Aftermath of Pearl Harbor

Uploaded by DenshoProject on 21.09.2009

On December 7, 1941, Japan attacked U.S. military bases in Pearl Harbor, Hawaii.
More than 3,500 servicemen were killed or wounded. The next day, the United States declared
war on Japan and entered World War II. The surprise bombing of Pearl Harbor shocked and
angered Americans. There was fear that the west coast of the United States would be attacked
next. During this time many people confused Japanese Americans with the Japanese enemy.
AK: I had just come home from church. And then we kept hearing, "Pearl Harbor was bombed,
Pearl Harbor was bombed." I had no idea where Pearl Harbor was. My geography was not that
sophisticated. I had no idea, and my father said, "Uh-oh, there is going to be trouble."
And I said, "Well, how come?" He said, "Well, Japan just bombed Pearl Harbor." And he says,
"We're at war with Japan." But, I thought, "Why should it bother me?" You know, "I'm
an American." And, then when I went back to school that following morning, December 8th,
one of the teachers said, "You people bombed Pearl Harbor." And I'm going, "My people?"
All of a sudden my Japaneseness became very aware to me. And then that I was no longer,
I no longer felt I'm an equal American, that I felt kind of threatened and nervous about it.
Voiceover Narration: In the weeks following
the attack at Pearl Harbor, the Japanese military won numerous battles in Asia. Newspapers were
filled with these troubling reports along with sensational stories about Japanese Americans
spying and sabotaging military bases. FBI Director J. Edgar Hoover was asked to investigate
and clearly stated that the stories were false rumors. During WWII not a single Japanese
American living in the United States, Hawaii, or Alaska was ever convicted of espionage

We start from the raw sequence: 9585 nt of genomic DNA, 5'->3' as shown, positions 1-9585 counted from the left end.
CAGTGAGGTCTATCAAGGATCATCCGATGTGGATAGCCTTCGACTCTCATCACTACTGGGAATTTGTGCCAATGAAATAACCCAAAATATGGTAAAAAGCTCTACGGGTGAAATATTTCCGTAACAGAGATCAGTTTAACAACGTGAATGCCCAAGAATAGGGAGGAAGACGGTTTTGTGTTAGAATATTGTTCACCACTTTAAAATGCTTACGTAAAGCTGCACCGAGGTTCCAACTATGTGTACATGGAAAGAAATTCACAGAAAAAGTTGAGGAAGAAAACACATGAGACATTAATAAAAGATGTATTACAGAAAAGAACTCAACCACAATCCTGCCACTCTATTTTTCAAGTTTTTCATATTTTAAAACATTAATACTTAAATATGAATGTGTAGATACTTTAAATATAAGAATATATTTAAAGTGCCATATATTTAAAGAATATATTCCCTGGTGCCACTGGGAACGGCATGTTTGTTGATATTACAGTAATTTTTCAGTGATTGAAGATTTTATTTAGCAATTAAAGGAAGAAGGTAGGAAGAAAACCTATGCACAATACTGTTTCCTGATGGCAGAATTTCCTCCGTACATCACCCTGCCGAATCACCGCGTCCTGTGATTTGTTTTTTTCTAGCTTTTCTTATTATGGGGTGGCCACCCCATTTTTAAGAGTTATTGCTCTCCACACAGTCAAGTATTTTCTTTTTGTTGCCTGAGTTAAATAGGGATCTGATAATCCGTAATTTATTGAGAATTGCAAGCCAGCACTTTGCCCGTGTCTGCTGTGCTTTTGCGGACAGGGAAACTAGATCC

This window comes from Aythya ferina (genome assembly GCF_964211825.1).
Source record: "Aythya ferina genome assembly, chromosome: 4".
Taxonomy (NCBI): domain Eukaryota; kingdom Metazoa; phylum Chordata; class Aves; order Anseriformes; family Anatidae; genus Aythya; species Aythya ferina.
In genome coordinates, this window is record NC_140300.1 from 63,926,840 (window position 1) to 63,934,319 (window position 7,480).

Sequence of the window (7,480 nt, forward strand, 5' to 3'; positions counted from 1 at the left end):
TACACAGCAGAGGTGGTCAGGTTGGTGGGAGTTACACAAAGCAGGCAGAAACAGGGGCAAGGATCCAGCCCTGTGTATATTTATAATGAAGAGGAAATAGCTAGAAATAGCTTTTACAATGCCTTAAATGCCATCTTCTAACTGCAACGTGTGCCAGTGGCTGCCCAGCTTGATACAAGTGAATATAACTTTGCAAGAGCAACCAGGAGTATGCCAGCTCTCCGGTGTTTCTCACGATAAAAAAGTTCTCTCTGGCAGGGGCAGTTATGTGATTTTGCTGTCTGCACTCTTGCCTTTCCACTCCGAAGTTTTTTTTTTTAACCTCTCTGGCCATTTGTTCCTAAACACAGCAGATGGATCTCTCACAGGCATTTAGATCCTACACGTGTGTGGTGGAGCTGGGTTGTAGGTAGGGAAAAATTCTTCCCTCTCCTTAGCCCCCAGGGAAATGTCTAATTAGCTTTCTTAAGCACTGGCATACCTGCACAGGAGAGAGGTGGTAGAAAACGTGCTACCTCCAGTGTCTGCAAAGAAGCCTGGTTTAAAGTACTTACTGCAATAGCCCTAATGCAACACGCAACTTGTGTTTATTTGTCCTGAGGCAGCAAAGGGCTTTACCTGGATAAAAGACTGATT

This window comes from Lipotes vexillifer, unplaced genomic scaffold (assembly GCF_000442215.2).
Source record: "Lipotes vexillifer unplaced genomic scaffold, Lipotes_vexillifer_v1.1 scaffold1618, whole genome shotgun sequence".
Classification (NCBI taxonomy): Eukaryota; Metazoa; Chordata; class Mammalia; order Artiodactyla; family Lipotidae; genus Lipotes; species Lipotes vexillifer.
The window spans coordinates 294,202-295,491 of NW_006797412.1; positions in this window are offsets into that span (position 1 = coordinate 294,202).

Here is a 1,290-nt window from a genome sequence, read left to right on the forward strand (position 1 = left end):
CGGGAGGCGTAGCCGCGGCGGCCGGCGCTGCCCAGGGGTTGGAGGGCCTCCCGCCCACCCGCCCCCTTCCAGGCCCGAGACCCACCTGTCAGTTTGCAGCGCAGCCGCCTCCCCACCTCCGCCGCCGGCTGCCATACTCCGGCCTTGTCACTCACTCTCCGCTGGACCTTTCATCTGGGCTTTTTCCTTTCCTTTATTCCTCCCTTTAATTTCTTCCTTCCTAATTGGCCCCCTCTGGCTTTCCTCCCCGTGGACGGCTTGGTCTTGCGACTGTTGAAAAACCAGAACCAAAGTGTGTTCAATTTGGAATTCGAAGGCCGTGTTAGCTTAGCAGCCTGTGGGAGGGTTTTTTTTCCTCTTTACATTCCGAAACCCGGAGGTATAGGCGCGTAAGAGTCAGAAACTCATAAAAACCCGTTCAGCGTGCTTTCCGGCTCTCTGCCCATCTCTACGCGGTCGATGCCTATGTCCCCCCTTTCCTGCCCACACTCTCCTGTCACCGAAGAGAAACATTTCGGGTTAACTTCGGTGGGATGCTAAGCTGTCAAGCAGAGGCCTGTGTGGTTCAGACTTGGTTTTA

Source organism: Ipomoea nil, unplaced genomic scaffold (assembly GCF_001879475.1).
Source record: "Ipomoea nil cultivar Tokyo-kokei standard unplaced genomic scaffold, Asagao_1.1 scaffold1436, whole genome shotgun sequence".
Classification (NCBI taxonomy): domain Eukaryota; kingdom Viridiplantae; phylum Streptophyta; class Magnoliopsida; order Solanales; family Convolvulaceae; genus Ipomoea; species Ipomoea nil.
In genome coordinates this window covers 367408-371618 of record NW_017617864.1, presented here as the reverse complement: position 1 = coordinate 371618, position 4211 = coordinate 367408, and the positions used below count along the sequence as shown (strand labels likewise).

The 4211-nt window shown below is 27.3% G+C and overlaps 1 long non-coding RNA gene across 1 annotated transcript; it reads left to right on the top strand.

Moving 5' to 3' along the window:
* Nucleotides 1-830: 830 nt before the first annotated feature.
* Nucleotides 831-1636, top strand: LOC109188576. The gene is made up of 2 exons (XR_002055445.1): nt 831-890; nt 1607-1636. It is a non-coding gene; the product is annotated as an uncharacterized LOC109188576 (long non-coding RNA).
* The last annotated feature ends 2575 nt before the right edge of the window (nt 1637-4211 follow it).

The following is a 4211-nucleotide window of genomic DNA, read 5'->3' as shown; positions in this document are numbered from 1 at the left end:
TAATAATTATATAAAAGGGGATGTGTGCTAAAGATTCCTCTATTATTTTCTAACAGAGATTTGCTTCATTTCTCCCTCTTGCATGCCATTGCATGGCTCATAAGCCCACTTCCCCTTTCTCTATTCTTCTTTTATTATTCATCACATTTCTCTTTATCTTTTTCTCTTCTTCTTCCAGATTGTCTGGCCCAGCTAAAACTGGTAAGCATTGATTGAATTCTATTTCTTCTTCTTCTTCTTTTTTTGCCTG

or sabotage, contrary to these news reports. Although no wrongdoing by Japanese Americans
was uncovered, intense political pressure from anti-Japanese farmers, labor unions,
and businessmen urged officials to remove all Japanese Americans, whether they were
citizens or not, from the west coast. On February 19, 1942, 10 weeks after the Pearl
Harbor attack, President Roosevelt signed an executive order, based on military necessity
that allowed the army to round up and remove "all persons of Japanese ancestry" from their
homes on the west coast. Families had only a week or two to sell or entrust to others
their houses, farms, pets, businesses, and personal belongings.
PB: We had to have money to survive, so we were trying to sell everything, and sell for
whatever we could get. We were selling plants and flowers and trees and everything we can
sell. And it was a horrible time because each day, it just seemed like we were being squeezed.
And since we'd never been in a war before, in our lives, it was just absolutely panic.
We, I still have nightmares. I have nightmares quite often, trying to decide, "What am I
going to take? What am I gonna do with everything?" and, "What's going to happen to us?"
It was just a horrible, horrible time.